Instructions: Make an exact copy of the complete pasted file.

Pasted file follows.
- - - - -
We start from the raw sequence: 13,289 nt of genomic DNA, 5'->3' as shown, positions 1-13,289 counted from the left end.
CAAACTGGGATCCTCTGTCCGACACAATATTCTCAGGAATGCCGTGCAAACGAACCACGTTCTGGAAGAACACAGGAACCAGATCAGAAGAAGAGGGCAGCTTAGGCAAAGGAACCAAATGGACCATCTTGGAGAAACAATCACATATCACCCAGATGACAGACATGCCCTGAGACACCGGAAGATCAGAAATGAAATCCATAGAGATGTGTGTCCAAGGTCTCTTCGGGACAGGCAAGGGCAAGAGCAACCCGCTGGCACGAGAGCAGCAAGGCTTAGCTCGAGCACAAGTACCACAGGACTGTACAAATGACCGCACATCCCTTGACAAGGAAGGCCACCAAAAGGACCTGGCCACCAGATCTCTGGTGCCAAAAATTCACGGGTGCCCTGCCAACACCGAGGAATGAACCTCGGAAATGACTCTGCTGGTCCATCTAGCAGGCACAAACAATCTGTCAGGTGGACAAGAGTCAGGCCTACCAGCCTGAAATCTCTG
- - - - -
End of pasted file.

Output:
We start from the raw sequence: 13,289 nt of genomic DNA, 5'->3' as shown, positions 1-13,289 counted from the left end.
CAAACTGGGATCCTCTGTCCGACACAATATTCTCAGGAATGCCGTGCAAACGAACCACGTTCTGGAAGAACACAGGAACCAGATCAGAAGAAGAGGGCAGCTTAGGCAAAGGAACCAAATGGACCATCTTGGAGAAACAATCACATATCACCCAGATGACAGACATGCCCTGAGACACCGGAAGATCAGAAATGAAATCCATAGAGATGTGTGTCCAAGGTCTCTTCGGGACAGGCAAGGGCAAGAGCAACCCGCTGGCACGAGAGCAGCAAGGCTTAGCTCGAGCACAAGTACCACAGGACTGTACAAATGACCGCACATCCCTTGACAAGGAAGGCCACCAAAAGGACCTGGCCACCAGATCTCTGGTGCCAAAAATTCACGGGTGCCCTGCCAACACCGAGGAATGAACCTCGGAAATGACTCTGCTGGTCCATCTAGCAGGCACAAACAATCTGTCAGGTGGACAAGAGTCAGGCCTACCAGCCTGAAATCTCTG